Adam Zagoria covers basketball at all levels. He is the author of two books and an award-winning journalist whose articles have appeared in ESPN The Magazine, SLAM, Sheridan Hoops, Sports Illustrated, Basketball Times and in newspapers nationwide.
Precious Achiuwa keeping a low profile on recruitment until later this summer
By ADAM ZAGORIAINDIANAPOLIS — Precious Achiuwa, the 6-foot-9 wing from the New Heights AAU program, is one of the top players in the Class of 2019.
Yet he prefers to keep a low profile when it comes to recruiting, and is primarily focused on improving his game.
“I haven’t really paid attention to the schools in the corner, I just come out every day to play and compete,” said Achiuwa, who is averaging 13.8 points and 8.0 rebounds on the Under Armour circuit, where New Heights is 6-2.
Achiuwa, who averaged 20.9 points, 11.4 rebounds and 3.6 assists last season at St. Benedict’s Prep, holds offers from UCLA, Oregon, St. John’s, UConn, Kansas, UMass, Minnesota, Mississippi State, Ohio State, Syracuse, and VCU.
Achiuwa said he probably won’t focus heavily on recruiting until “sometime this summer, maybe July, I’ll put more attention toward recruiting and schools.”
North Carolina coach Roy Williams has been a regular presence at Achiuwa’s games, dating back to when he and Hubert Davis watched Achiuwa go for 19 points, 10 rebounds, 4 blocks, 4 rebounds and 3 steals in a January win over Hudson Catholic at Kean University. Williams and the North Carolina staff kept tabs on Achiuwa all weekend in Indianapolis.
“I think everybody knows one or two things about North Carolina, top five program in the country,” Achiuwa said. “But I haven’t really paid attention to the recruiting process, schools and all that. Right now I’m just focused on working my game and being able to get ready for whoever is out there. Just coming out and competing.”
New UConn coach Dan Hurley, who coached at St. Benedict’s for nine years and who recently visited Achiuwa at the Newark school, also watched Achiuwa play this past weekend. New UConn assistant Kimani Young is also the athletic previous director of New Heights.
St. John’s is also involved heavily as Achiuwa’s older brother, God’sgift Achiuwa, played for former coach Steve Lavin. Red Storm assistant Greg St. Jean was on hand at Under Armour on Saturday.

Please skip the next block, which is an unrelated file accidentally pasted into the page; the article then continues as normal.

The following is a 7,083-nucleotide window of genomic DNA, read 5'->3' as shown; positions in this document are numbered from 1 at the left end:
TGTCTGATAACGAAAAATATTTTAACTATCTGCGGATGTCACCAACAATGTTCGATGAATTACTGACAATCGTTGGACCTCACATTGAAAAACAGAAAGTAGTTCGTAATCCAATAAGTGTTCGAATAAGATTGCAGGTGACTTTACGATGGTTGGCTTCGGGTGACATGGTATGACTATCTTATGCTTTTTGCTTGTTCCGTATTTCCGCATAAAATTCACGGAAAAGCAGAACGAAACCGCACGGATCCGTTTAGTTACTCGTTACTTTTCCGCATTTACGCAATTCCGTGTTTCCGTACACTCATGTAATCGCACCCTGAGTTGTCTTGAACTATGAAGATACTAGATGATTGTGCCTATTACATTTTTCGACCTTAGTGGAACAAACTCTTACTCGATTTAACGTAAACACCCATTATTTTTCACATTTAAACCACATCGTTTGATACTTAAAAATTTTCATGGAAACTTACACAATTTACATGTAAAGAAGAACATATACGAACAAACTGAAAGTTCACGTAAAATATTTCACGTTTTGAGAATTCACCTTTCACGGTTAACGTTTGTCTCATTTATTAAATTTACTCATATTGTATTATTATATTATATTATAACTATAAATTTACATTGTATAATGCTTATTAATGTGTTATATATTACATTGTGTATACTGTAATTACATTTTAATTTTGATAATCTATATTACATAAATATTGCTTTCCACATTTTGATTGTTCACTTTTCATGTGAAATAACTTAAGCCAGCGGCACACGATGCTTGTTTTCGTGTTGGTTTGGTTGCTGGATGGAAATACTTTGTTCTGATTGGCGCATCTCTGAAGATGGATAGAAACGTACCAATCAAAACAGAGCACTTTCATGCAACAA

“The campus, my brother went there,” he said. “It’s close to my house. I think it’s just around my area so pretty much it’s comfortable I guess.”
Kansas, Syracuse and Florida State have also watched Achiuwa.
With fluid drives, athletic finishes, and a constantly improving skill set, Achiuwa is often a mismatch for opponents.
“I just take whatever the defender gives me,” he said Saturday. “If I have a bigger guy on me, I have leverage to get to the rim much more easier. I always think I have the advantage because I’m faster than him and can dribble better than him and get to the rim a lot faster. Compared to if I have a little guy, I can just post up. I’m using whatever the defense gives to me.”
Wherever he goes, Achiuwa has pro potential going forward.
“He’s a pro, there’s not much to say,” Gray Bees coach Mark Taylor said in January. “He might be the best I’ve ever coached and I had Jay Williams, who was No. 2 in the draft, I had Tyler Ennis, No. 18, and Andrew Bynum, No. 10 in the draft. We’ve had other players make the pros.
“The thing with Precious is, his tools are different. He’s 6-9. His hands are big. He’s athletic. He touches almost the top of the backboard. He blocks shots, he dunks, he runs the floor, he can shoot the three. He just has so many different things that he can do that he can dominate in different areas of the game, which is rare.”
He added: “I think everybody in the country should offer him. The kid is that good and he’s got a 3.8 GPA, so he’s the complete package on and off the court.”
Photo: Under Armour
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Adam Zagoria is a Basketball Insider who covers basketball at all levels. A contributor to The New York Times and SportsNet New York (SNY), he is also the author of two books and is an award-winning journalist and filmmaker. His articles have appeared in ESPN The Magazine, SLAM, Sheridan Hoops, Basketball Times and in newspapers nationwide. He also won an Emmy award for his work on the SNY mini-documentary on Syracuse guard Tyus Battle.
A veteran Ultimate Frisbee player, he has competed in numerous National and World Championships and, perhaps more importantly, his teams won the Westchester Summer League (WSL) championships in 2011 and 2013.
He lives in Manhattan with his wife and children.